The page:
Weekly Case Summaries: April 6, 2018

Texas Courts of Appeals

Herrera v. State

No. 07-16-00203-CR        4/2/18


Is a report of suspicious activity by a citizen-informant sufficient to provide reasonable suspicion?


Yes. Information provided to police by a citizen-informant is considered reliable when the informant identifies herself and may be held to account for the accuracy and veracity of the report. Here, the caller reported that a vehicle had been parked in front of her house and was continuously driving around the neighborhood throughout the day in a manner that made her believe the driver and passenger were “casing” the neighborhood. She provided a detailed description of the car and the driver. This report and the caller’s known identity is sufficient to provide reasonable suspicion that the defendant, the driver of the vehicle, was about to engage in criminal activity. Read opinion.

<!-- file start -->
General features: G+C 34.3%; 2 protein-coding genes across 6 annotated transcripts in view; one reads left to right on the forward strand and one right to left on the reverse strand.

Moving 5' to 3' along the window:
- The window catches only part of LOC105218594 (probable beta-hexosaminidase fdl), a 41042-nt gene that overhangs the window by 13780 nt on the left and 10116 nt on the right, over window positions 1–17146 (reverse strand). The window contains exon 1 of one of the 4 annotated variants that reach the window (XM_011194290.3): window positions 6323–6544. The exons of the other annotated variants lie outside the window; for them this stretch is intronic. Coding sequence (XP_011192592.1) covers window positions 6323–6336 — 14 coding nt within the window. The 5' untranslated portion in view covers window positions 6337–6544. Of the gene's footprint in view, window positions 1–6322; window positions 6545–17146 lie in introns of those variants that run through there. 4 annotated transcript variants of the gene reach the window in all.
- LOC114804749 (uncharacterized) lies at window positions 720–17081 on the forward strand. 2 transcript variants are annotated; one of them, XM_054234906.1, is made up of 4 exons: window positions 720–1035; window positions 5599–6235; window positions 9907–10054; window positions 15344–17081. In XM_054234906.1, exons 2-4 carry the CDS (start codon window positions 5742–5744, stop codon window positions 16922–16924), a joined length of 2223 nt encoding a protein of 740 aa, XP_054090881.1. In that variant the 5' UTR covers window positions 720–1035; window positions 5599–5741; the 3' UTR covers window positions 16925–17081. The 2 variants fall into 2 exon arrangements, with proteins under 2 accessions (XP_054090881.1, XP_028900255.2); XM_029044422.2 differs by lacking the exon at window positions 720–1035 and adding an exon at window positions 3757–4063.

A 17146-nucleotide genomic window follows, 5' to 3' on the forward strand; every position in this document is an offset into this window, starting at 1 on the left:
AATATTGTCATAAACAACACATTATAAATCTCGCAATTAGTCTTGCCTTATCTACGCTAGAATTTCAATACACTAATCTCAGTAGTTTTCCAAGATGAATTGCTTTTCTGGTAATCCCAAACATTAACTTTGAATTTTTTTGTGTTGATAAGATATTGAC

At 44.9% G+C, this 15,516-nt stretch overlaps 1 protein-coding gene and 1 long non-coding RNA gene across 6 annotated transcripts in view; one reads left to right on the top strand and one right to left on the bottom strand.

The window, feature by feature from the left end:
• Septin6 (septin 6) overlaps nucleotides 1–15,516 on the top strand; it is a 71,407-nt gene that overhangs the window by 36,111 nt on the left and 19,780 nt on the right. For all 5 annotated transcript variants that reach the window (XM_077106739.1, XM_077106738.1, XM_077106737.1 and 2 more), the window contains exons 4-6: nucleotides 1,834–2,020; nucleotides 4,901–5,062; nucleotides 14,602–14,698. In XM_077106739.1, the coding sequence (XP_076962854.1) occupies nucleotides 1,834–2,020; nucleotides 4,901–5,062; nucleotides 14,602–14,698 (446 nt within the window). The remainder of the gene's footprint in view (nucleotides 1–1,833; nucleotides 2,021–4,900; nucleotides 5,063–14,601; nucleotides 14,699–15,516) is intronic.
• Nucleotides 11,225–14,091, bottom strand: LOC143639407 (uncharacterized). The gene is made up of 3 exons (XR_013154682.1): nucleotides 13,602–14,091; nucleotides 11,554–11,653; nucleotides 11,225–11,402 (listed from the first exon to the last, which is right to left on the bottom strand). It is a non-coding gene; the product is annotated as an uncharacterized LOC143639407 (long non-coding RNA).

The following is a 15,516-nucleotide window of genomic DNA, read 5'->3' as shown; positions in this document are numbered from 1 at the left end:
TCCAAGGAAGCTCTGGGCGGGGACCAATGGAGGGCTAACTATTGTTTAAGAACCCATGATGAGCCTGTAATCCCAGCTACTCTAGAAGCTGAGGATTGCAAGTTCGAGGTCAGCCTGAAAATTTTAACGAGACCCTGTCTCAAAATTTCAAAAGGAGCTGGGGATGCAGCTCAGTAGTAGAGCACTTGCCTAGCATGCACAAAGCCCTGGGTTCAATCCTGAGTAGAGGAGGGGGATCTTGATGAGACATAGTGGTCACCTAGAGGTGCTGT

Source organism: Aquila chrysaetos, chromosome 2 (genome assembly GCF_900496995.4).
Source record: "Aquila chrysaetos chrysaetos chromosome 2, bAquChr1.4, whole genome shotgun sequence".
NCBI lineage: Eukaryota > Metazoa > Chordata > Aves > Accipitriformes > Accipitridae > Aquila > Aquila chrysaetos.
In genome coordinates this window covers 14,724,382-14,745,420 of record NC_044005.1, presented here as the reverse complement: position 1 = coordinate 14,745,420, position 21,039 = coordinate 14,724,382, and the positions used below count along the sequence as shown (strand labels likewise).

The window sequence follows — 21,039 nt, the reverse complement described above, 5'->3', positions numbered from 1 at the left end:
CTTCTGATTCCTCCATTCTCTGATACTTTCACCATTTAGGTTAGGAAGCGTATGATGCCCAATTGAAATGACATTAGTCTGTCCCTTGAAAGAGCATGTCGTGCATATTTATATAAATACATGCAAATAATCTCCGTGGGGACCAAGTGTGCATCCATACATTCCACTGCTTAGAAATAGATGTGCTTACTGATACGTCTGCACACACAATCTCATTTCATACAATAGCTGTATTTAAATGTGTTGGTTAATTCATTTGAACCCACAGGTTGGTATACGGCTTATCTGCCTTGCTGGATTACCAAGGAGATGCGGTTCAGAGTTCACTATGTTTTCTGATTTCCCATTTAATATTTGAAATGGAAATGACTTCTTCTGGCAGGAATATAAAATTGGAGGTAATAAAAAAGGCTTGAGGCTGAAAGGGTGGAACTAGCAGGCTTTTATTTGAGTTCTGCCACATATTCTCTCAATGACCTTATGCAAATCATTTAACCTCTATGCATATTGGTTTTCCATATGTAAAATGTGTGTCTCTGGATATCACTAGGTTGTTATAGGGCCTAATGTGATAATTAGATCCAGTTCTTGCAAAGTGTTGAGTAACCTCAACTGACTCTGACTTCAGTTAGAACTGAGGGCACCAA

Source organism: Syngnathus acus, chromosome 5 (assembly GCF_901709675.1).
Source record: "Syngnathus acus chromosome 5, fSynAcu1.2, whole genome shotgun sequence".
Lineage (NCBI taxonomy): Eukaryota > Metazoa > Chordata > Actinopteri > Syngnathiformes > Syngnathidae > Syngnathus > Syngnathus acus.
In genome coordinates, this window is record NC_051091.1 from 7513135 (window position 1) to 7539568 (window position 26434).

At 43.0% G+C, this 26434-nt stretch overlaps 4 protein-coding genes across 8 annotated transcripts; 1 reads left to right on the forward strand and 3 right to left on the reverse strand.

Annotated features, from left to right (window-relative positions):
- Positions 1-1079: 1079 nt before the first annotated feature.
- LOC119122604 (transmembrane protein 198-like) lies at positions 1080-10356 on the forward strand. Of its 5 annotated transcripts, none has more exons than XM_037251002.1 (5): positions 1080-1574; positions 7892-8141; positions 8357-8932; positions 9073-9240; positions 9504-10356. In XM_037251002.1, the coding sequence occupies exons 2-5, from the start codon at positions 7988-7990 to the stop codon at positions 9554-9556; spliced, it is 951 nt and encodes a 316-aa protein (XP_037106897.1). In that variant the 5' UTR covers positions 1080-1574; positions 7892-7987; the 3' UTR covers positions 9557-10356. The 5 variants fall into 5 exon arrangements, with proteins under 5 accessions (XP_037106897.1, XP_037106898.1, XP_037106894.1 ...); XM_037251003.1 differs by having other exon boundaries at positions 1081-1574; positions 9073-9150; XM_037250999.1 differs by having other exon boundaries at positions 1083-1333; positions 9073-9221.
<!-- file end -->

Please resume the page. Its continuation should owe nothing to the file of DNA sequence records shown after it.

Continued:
This case relies upon the leading decisions that allow officers to develop reasonable suspicion based upon citizen-informants. This decision is particularly helpful in a case with a defendant who was “casing” a neighborhood or a particular business. There are few cases that deal with officers stopping someone for “casing,” even though that was the behavior that gave rise to our reasonable suspicion jurisprudence in Terry v. Ohio. This decision should be very valuable for that as well.


The Animal Law Section of the State Bar of Texas is holding its annual Animal Law Institute conference on Friday, April 27 in Austin. The conference is on animal cruelty and topics include the link between domestic violence and animal abuse, Texas animal cruelty laws 101, preparing and prosecuting animal cruelty cases, animal hoarding, dog fighting, ag gag laws, passing animal cruelty laws in Texas, and ethics. More information available here.

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